As a parent, you're probably strict about things like who your child socializes with and how much TV they watch. Unfortunately, we sometimes overlook the dangers that lurk on the internet. The fact is that one in every seven youth have received unwanted sexual solicitations online. Traditional parental controls can reduce this likelihood, but they're not perfect. That's why you should know these tips to help protect your children from online predators.
1. Utilize Phone Tracking Apps
Several technologies have come along due to the evolving threat of online predators. Some of the most impressive are phone tracking apps. There are several out there that will allow you to track your child via GPS with Find My Friends as a favorite. The app mSpy has also taken a top spot among these apps.
In addition to being able to track your child's phone if an emergency arises, you can also view the phone logs, texts, contacts and apps. This gives you the ability to keep tabs on who your child is talking to, and if a scary scenario arises where you can't find your child, the GPS tracker will step in.
2. Keep Track of Social Media Posts
While children might not like the idea of being "friends" with their parents on social media, it's absolutely essential for keeping them safe. Unlike Android or iPad parental controls, this allows you to actively engage in keeping watch over your child.
The sad fact is that online predators look for youth who post sexually provocative videos and images online. When a parent is following their child's social media accounts, they can take note of these posts if they happen. Parents should also ensure that these profiles are private.
In the end, this bit of "helicopter parenting" could help keep your son or daughter completely off a predator's radar.
3. Have a Heart-to-Heart
While remaining constantly vigilant and monitoring your child's online activity is essential, it's also important to speak with them about the dangers of online predators. Parental controls on a router can go a long way, but today's youth need to understand how these predators work.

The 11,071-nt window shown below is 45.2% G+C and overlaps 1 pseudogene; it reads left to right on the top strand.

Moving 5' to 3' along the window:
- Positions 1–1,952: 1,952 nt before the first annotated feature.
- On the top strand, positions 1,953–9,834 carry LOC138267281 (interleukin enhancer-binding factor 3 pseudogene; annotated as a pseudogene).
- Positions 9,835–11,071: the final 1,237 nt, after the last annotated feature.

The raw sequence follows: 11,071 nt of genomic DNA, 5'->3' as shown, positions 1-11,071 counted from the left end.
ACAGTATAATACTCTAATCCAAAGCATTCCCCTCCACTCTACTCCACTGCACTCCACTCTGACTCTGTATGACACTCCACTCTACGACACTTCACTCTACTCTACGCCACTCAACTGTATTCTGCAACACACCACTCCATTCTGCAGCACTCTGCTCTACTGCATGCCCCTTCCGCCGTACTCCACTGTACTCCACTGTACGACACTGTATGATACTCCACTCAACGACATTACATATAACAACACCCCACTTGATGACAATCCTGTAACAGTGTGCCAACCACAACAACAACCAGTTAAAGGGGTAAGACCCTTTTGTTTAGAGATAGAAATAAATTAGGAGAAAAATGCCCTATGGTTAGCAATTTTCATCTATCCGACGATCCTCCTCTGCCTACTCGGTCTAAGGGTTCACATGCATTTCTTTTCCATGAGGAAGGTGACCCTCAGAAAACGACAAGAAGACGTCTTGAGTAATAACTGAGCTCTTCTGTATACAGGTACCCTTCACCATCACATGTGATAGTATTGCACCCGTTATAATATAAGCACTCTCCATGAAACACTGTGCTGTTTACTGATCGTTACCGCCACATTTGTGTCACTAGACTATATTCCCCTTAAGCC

As it turns out, online victims aren't typically blindsided by predators. In most cases where a child or teen suffered sexual abuse initiated by an online encounter, they willingly met the predator on their own accord.
Even scarier is the fact that only 5 percent of online sexual predators lie about their age. This makes it quite obvious that you need to sit down with your children and let them know how manipulative these deviants can be.
4. Install a Parental Controls Router
Many parental controls only allow for the blocking of sites that parents don't want their children visiting. As technology has evolved, though, so have the devices that allow you to control the environment on the internet for your children’s protection.
The Router Limits Mini, for instance, shows just how far the tools for protecting your children from online predators have come. It plugs into any existing Wi-Fi router, and once installed, you can block specific sites on individual devices.
On top of this device-specific blocking, you can "pause" the internet and view browsing history by device. If you use the Router Limits Everywhere feature, you can also see what your child is doing on their devices regardless of which network or data they're using. Finally, the same tool can automatically turn off the internet during specified hours. This is essential since studies have shown that online predators are most active during evening hours.
5. Turn Off Geotagging
Some social media sites automatically tag your child's location when they post to the platform. Unfortunately, sexual predators use these "geotags" to track down victims. You should check the FAQ sections of your child's favorite social media sites and learn how to turn off this feature - even if your child turned it on themselves.
Parental controls won't always be enough, but by being proactive, you can reduce the likelihood that your child will be exposed to dangers on the internet. Scarily, experts believe that there are more than 500,000 pedophiles lurking online on any given day. The dangers your child faces have certainly changed over time, but your responsibility to do everything in your power to protect them from these dangers has not.